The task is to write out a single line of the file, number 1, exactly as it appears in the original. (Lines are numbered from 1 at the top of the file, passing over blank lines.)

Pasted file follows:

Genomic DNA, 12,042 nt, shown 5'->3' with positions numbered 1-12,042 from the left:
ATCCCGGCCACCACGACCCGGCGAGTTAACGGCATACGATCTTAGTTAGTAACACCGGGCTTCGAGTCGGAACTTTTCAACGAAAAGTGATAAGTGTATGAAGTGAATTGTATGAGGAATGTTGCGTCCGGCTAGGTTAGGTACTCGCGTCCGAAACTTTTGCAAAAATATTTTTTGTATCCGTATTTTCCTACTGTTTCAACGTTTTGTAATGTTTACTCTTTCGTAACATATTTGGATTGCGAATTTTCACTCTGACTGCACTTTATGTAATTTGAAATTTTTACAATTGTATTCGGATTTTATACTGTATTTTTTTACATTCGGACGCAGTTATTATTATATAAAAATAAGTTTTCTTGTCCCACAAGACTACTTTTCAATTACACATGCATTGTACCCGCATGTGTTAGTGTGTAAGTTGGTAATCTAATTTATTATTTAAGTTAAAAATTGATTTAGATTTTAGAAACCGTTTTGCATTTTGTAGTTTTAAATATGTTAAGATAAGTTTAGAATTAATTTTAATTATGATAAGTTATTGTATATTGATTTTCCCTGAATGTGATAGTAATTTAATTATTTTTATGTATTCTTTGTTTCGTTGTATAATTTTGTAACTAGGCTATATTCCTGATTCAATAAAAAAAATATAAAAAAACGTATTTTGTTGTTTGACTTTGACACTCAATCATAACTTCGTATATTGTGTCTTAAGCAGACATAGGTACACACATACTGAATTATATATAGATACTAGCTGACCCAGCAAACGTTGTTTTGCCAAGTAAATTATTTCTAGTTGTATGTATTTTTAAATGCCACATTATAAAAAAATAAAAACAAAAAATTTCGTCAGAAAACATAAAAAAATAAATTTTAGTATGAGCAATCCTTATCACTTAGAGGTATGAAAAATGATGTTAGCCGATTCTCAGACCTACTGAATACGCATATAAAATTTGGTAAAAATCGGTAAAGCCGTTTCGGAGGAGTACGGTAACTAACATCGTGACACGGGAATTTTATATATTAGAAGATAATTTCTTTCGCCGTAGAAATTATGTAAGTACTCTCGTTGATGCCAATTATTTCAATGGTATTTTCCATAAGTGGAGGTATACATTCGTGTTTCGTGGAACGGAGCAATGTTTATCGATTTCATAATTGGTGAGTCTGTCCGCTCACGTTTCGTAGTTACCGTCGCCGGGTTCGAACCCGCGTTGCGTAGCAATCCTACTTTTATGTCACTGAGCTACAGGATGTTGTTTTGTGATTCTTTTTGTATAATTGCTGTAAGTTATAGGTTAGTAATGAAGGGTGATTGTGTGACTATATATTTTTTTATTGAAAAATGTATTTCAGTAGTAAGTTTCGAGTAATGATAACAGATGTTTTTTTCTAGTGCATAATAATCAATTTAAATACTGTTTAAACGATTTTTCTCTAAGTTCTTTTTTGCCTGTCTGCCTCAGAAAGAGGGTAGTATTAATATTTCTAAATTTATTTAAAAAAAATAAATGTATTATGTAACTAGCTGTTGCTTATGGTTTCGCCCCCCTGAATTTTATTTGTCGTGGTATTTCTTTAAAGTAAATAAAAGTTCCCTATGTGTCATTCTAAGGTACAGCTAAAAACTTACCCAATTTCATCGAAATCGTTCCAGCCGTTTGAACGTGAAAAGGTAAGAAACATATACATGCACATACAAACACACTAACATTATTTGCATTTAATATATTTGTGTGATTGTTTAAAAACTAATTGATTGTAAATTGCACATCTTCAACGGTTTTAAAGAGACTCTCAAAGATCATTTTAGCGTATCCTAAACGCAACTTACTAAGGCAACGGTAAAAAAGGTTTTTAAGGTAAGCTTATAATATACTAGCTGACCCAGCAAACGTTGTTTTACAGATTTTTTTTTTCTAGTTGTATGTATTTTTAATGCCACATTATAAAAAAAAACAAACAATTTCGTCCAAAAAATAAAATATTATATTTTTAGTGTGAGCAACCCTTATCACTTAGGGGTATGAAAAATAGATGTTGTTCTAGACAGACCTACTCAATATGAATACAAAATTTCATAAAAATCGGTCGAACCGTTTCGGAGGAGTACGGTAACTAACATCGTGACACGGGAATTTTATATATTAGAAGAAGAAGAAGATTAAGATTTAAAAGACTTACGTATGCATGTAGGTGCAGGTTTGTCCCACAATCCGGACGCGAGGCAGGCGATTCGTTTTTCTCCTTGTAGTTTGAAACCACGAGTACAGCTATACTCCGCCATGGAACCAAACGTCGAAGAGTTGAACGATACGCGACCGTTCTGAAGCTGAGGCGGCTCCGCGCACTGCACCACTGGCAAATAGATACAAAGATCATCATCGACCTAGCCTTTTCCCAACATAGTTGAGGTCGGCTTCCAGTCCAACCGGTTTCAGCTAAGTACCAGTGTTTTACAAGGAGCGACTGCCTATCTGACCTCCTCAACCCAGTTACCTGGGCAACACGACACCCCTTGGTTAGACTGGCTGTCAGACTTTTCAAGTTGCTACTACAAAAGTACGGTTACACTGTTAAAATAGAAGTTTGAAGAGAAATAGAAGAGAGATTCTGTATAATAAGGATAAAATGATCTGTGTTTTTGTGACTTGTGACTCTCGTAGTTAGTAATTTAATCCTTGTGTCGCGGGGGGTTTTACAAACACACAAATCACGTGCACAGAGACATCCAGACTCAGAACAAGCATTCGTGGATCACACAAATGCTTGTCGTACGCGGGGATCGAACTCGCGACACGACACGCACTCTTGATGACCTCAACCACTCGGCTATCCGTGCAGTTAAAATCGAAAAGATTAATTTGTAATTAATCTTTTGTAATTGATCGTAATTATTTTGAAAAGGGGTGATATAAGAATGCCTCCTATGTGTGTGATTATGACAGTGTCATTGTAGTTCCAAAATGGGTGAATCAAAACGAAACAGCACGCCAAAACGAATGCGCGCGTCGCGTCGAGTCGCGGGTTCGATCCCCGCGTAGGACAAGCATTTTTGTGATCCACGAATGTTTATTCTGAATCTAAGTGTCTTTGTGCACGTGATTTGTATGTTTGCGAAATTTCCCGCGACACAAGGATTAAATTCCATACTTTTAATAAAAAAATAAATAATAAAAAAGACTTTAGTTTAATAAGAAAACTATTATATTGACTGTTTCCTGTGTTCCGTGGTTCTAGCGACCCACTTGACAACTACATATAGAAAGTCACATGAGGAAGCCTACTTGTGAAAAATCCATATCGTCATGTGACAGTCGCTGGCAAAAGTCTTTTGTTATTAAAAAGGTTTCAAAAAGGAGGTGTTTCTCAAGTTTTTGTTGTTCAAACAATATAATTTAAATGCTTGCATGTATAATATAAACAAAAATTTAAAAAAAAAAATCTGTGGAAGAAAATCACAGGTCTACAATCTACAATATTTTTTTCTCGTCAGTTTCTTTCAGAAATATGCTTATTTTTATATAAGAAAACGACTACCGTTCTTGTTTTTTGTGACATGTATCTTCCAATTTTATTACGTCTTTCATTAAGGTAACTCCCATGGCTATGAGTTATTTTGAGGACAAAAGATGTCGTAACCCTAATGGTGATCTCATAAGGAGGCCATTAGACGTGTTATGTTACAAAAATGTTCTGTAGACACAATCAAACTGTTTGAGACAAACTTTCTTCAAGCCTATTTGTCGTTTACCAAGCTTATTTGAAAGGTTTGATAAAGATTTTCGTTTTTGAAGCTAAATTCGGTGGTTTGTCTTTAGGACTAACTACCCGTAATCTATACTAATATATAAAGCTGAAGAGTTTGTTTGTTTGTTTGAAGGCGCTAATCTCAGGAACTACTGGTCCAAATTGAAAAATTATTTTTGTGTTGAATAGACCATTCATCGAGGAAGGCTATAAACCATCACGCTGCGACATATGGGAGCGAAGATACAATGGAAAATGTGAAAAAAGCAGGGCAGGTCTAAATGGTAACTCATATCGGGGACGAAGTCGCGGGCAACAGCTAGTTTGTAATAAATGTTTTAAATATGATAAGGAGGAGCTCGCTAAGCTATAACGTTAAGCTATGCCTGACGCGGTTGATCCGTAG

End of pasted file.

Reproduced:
Genomic DNA, 12,042 nt, shown 5'->3' with positions numbered 1-12,042 from the left: